Woorinen and Woorinen South
Woorinen South is a village and Woorinen a locality in the Swan Hill irrigation district, 12 km north-west of Swan Hill in north-west Victoria.
In 1913 the State Rivers and Water Supply Commission purchased 1600 hectares of land for subdivision for orcharding. By then there were irrigation channels drawing water from Long Lake near Lake Boga. Settlers, including several from Mildura, took up farms in 1914. They constructed Woorinen’s first public building, the Church of Christ, in 1915.
Woorinen is thought to have been named after an Aboriginal word meaning mouth.
The creation of the Commission’s farm lots coincided with agitation for extension of the railway line from Swan Hill, which occurred in 1915. The line passed through Woorinen South. Coinciding with the railway the Woorinen Fruitgrowers Association began plans for fruit transport, and a dried fruits packing shed was built in 1921. The packing shed and fruit dehydrator functioned until 1967 when packing was consolidated at Nyah West. Local employment was maintained, however, with the opening of the Fairefield Winery in 1968 which was renamed Woorinen Wine Estates in 1980. It went into receivership in 1985.
In addition to the Church of Christ, a school at Woorinen Central was opened in 1917, a Methodist church functioned from 1922 to 1978, a public hall was opened in 1919, and a recreation reserve was laid out during the 1920s. Sports clubs, guides and scouts met regularly.
Steady population growth required a school at Woorinen North (1925) and Woorinen South (1930). The ‘Central’ and ‘North’ school were closed in 1993 leaving Woorinen South as the district school. It had 56 pupils in 2014. By 1988 Woorinen had 170 farm holdings comprising 241 farm lots of an average area of ten hectares.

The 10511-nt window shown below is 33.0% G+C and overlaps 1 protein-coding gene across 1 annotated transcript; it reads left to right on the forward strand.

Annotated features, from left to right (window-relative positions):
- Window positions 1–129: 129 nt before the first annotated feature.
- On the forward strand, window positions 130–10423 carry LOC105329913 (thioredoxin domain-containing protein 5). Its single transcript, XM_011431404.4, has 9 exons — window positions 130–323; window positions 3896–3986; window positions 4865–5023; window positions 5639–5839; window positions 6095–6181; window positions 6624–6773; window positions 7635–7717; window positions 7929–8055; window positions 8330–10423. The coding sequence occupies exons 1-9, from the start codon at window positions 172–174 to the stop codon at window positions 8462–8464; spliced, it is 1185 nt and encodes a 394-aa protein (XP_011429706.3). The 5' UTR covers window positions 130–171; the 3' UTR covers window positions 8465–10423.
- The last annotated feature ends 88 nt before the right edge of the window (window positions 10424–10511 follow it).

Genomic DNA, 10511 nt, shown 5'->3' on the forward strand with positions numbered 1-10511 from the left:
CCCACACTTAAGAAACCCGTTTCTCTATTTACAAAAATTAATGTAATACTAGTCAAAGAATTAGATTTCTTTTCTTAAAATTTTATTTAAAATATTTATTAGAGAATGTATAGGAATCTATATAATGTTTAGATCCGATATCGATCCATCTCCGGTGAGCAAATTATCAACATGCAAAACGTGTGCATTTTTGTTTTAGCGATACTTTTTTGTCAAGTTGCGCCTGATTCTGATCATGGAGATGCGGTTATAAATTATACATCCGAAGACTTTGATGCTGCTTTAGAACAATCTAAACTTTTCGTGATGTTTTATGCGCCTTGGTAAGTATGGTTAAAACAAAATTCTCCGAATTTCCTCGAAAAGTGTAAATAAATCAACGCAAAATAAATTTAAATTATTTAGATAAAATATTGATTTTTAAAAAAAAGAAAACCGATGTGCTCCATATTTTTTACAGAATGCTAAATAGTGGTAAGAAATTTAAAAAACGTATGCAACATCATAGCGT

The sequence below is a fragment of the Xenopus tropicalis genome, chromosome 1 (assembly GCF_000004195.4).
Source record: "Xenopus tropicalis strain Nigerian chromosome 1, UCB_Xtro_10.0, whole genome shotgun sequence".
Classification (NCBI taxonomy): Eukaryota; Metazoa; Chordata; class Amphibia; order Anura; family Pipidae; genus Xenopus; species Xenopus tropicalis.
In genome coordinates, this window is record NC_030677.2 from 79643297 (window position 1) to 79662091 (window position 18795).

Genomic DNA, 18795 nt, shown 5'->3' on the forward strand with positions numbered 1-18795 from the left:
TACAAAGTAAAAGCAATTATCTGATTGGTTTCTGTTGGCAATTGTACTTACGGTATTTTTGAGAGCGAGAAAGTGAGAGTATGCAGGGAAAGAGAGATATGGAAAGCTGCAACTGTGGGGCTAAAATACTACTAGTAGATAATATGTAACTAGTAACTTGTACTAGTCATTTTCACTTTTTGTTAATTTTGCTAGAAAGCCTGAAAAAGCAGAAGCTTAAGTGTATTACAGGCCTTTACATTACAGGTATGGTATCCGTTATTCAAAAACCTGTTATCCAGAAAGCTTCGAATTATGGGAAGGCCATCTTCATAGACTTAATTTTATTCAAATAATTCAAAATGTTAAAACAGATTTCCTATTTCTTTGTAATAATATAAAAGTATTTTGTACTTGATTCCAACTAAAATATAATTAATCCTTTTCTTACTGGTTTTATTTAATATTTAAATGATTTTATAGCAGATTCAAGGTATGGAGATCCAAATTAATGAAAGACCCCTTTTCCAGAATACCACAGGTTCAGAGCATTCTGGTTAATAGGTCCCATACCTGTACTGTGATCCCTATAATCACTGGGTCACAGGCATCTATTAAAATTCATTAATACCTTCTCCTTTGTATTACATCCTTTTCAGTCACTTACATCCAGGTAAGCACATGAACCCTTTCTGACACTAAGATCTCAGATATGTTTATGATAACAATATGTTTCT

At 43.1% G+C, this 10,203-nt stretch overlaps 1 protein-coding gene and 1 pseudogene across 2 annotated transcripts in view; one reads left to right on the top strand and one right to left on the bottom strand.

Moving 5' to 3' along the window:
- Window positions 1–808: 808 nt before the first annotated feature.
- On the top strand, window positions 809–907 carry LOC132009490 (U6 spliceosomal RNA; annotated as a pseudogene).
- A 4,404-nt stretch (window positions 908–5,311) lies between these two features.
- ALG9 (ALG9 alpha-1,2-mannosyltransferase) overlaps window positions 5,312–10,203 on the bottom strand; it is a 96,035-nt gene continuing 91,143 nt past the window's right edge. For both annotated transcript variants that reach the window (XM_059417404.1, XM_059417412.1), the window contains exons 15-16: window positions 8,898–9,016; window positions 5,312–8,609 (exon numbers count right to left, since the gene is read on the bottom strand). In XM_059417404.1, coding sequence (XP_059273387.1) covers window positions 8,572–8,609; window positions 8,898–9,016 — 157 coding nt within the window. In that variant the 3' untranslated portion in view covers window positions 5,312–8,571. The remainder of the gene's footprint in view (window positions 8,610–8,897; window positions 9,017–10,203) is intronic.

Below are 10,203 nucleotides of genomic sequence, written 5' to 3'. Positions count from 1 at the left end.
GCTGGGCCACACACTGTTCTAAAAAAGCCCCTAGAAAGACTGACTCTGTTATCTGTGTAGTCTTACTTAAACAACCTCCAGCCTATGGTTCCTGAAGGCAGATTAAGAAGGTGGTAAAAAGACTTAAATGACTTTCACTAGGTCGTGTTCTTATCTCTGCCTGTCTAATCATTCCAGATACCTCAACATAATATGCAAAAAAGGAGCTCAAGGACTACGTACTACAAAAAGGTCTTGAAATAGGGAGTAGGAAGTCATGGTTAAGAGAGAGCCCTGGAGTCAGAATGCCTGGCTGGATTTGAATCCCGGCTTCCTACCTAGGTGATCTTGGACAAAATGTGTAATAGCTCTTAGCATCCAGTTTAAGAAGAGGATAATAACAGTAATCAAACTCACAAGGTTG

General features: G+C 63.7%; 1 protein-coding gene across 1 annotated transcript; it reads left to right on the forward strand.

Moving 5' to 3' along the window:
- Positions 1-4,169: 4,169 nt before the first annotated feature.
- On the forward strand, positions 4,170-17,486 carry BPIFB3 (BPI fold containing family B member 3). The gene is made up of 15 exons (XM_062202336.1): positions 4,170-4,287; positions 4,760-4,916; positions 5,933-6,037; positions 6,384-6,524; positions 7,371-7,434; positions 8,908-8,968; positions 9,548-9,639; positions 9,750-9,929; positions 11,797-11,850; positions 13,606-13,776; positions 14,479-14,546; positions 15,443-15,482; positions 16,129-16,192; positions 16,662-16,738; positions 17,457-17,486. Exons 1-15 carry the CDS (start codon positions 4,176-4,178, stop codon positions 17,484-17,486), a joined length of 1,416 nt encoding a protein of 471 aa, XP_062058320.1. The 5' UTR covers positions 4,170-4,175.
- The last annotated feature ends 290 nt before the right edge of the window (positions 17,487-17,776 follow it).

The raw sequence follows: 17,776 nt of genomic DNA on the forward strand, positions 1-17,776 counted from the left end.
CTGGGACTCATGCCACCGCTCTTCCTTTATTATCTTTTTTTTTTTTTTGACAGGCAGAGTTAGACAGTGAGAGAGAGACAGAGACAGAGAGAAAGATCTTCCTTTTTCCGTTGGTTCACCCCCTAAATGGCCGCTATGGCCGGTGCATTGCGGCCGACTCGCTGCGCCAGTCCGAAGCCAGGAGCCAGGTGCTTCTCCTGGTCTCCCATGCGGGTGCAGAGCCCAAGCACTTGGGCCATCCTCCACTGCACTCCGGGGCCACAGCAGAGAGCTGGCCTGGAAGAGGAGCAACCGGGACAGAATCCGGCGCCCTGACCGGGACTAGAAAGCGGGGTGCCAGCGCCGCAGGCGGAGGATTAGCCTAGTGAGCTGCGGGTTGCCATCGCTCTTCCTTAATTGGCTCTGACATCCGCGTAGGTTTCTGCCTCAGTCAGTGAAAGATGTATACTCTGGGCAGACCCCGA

As well as being a centre for stone fruit and dried fruit growing Woorinen has a silo (1964) and a grain depot at the railway siding. The station building was transferred to the Swan Hill Pioneer Settlement in 1976. In 2003 a water pipeline from the Murray River to 200 farm properties was completed, replacing open channels. Woorinen hosts the annual Mallee Steam and Oil Vintage Machinery Rally.
The Woorinen District Community Plan (2009) was updated in 2011-12. Priorities included a youth skate park, use of the school facilities for the community and improving amenities.
Woorinen’s census populations have been:
|Woorinen North and South||1921||448|
In the rural part of the district, fruit and nut growing accounted for 41% of employment at the 2011 census.
Yvonne Ward, Back to Woorinen South, 1930-1980, Back-To Woorinen South Committee, 1980
Margaret Schintler and Mary Simpson, Pioneering history of the Woorinen settlement, Woorinen, 2001